Well & Good
For Zoe Sole, living with diabetes has been a blessing and curse in equal measures. Despite recently discovering her kidneys were failing, Sole still views the disease as a positive part of her life.
Type-1 diabetes does not seem to have a whole lot going for it.
It is a disease that affects small numbers of people in big ways.
People with it go through life tethered to needles and synthetic insulin, without which they cannot survive.
Their every snack, drink and exercise session must be carefully calibrated to a reading on a blood-glucose meter. Too high, they inject. Too low, they scoff some lollies.
Even the most diligent managers of their disease live in the shadow of grave complications. Blindness, kidney failure and losing a limb are possibilities.
But Dunedin medical student Zoe Sole, 23, has lived with type-1 diabetes for 14 years and says it is, in some ways, the best thing to ever happen to her.
Diabetes is the main motivator for everything she does, she says.
"When someone tells me 'no, you can’t do that', I’m like, 'well, watch me'.
"It shouldn’t hold anybody back from doing anything they want to do."
Sole was 9 when she developed the disease. On a family ski holiday she was unquenchably thirsty. It wasn’t until she got home to Wellington she discovered she had lost 12 kilograms in three weeks, prompting a trip to her doctor.
Her blood sugar was soaring, and she was rushed to hospital where she received her life-altering diagnosis.
Her memories of that day are of her mum in tears.
Sole swiftly adapted. Even at 9 years old, she took charge. Within a week, she had learned to test her own blood sugar using a handheld digital meter, and inject herself with insulin.
"If anyone was going to stick a needle into me, it was going to be me," she says.
"I just got on with it."
From that point, Sole’s life was a balancing act.
She tests her blood sugar up to 15 times a day: before and after meals, before, during and after sport, and often once during the night.
Though the prospect is gruelling, she says the nocturnal tests are better than the alternative: hypoglycaemic episodes have killed many diabetics in their sleep.
Her health has been relatively stable since her diagnosis but she has had close calls.
"I’ve had scary hypos [low blood sugar] overnight, where I’ve woken up drenched in sweat and not with it," she recounts.
"I’ve woken up in morning and there’s been jelly beans all over the bed."
Depending on her meter’s readings, Sole injects insulin into her stomach and legs about eight times a day. At school balls, this meant removing her gown in the bathroom.
On occasions when she has injected in public, she has had strangers accuse her of taking illicit drugs.
Sole is pragmatic about such encounters.
"It’s just an awareness thing," she says. "But I’m not going to change what I’m doing."
Managing her diabetes has taught her discipline and control, virtues that have translated into other spheres of her life, she says.
Sport has always been an incentive to keep on top of her condition. And this diligence has paid off.
Last year, Sole completed her first half Iron Man – a 2-kilometre swim, a 90km cycle, topped off with a 21.1km run.
The Otago University medical student believes her experiences will make her a better doctor.
"Diabetes has given me the biggest advantage I could ever ask for," she says.
"I understand what it’s like to live with a chronic condition, and what it’s like to be told by a doctor that your control’s not good enough. They don’t understand how much time and effort it takes do your best."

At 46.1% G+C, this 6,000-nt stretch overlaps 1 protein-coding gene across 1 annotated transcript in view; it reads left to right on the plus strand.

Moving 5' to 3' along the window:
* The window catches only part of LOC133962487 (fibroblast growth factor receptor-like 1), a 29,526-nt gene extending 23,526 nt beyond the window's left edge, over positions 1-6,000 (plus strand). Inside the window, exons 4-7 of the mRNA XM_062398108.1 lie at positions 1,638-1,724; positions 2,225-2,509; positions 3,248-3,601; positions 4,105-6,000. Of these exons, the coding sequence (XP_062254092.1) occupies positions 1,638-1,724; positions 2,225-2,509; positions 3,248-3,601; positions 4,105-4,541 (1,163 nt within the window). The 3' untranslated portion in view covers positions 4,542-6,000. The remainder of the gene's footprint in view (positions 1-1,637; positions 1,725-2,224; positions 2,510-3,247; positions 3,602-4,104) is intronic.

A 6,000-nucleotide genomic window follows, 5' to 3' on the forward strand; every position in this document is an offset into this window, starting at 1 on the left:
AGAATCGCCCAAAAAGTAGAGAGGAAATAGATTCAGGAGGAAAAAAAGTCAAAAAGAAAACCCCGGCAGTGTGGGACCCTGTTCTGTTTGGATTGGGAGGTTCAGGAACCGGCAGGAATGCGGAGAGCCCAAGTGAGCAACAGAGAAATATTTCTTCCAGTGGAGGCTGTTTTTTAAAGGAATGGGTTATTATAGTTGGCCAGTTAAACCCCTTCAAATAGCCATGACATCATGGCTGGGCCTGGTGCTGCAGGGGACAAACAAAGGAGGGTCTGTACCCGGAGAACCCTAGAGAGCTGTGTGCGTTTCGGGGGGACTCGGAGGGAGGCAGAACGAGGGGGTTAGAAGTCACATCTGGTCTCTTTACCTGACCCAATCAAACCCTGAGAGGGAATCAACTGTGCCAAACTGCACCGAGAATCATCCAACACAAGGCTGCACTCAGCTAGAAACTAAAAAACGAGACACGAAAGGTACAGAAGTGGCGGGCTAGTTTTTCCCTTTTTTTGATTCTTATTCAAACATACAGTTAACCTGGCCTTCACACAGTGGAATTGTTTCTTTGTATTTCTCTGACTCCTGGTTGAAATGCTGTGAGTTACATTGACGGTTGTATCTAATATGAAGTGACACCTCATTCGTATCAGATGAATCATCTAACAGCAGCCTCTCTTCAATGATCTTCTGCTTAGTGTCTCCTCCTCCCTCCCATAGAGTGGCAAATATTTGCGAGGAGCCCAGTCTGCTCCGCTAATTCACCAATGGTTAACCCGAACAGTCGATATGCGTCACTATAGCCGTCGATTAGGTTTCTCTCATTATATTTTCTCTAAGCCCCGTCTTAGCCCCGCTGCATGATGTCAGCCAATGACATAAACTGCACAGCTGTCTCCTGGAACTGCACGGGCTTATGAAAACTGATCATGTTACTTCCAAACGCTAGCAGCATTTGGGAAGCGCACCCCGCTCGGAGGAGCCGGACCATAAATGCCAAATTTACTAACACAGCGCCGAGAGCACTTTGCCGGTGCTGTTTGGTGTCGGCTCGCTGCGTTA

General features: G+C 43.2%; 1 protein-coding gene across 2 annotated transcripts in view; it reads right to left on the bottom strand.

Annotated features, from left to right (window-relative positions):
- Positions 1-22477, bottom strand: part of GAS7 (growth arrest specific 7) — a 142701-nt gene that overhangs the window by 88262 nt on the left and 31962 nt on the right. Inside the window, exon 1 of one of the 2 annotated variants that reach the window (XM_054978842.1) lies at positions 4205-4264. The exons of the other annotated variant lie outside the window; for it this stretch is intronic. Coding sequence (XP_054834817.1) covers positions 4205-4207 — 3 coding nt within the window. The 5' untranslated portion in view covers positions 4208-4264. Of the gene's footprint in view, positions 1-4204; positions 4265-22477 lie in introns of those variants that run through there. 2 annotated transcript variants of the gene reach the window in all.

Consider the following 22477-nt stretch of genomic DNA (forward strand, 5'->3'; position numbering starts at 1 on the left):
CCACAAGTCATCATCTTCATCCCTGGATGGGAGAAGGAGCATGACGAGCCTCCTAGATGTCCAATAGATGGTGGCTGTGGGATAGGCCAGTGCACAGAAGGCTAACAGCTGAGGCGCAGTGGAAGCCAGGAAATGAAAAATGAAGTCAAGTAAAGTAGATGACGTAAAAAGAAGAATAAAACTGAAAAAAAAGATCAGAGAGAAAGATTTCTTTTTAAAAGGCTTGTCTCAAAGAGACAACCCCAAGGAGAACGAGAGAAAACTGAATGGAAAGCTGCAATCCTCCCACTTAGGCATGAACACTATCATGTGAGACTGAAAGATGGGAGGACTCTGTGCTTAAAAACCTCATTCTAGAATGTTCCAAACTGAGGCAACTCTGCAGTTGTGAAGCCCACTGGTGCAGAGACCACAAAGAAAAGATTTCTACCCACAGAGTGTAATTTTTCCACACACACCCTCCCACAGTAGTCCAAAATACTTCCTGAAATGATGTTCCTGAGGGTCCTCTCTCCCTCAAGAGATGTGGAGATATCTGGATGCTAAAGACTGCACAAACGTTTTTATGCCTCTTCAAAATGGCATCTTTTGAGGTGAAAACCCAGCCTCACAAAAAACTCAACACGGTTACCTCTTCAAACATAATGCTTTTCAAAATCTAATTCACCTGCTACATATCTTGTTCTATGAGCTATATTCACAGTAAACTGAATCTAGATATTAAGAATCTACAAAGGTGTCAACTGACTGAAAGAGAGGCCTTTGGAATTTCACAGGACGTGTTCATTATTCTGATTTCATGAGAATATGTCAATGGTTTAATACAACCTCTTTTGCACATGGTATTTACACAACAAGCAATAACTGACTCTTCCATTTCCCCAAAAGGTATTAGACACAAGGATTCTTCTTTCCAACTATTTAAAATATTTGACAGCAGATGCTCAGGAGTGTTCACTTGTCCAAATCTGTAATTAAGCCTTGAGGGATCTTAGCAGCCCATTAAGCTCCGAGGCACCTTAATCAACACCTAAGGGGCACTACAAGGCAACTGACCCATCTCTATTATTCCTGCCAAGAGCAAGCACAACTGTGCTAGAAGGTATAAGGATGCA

Sole has for seven years supported others with diabetes at youth camps.
She is passionate about helping those with body image struggles, which she says go hand in hand with having type-1.
A hyperawareness of calorie counts, combined with the "near impossibility" of losing weight on insulin therapy, can be a calamitous combination for image-conscious teens, she says.
Some diabetics stop taking insulin in an effort to lose weight, playing Russian roulette with their health.
While they can lose about 5kg in one week, the practice can put someone in a coma within days.
Unlike some of her peers, Sole has never been tempted – the risks are too great.
She has had struggles with disordered eating, which she has conquered only since becoming a self-described Crossfit addict a year ago.
"I remember walking into the gym and all I wanted to do was lose weight," she says. "Within two months, everything changed."
For the first time, she was pushing herself to test her physical limits, not to lose weight.
Sole hasn’t stepped on the scales since.
Despite her best efforts, Sole recently discovered she was entering stage-2 kidney failure.
"That was quite a rough day," she says.
"Diabetes has always been my No 1 priority. I’ve known others who haven’t taken as good care of themselves and been fine.
"I felt like saying, 'well, this isn’t fair'. But life isn’t fair."
Sole’s kidney function will decline as long as she has diabetes: a transplant or a cure are her only options.
But she is cautiously optimistic: "I don’t follow the research as closely as some people, but in 20 years there’ll be a cure, if we’re lucky."
And if that day comes?
"I can’t imagine my life without it. It’s going to be a very weird day. I’ve got mixed feelings about it."
WHAT IS TYPE-1 DIABETES?
Type-1 diabetes affects about 10 per cent of diabetics. Unlike type-2, which is caused largely by obesity and diet, type-1 results from the immune system attacking insulin-producing cells in the pancreas.
Though the symptoms are the same for both types – increased thirst and hunger, frequent urination, weight loss – type-2s can go into remission by changing their diet or having gastric bypass surgery.
Type-1s must manage their condition with synthetic insulin, and will have the disease for life.
- Fairfax Media
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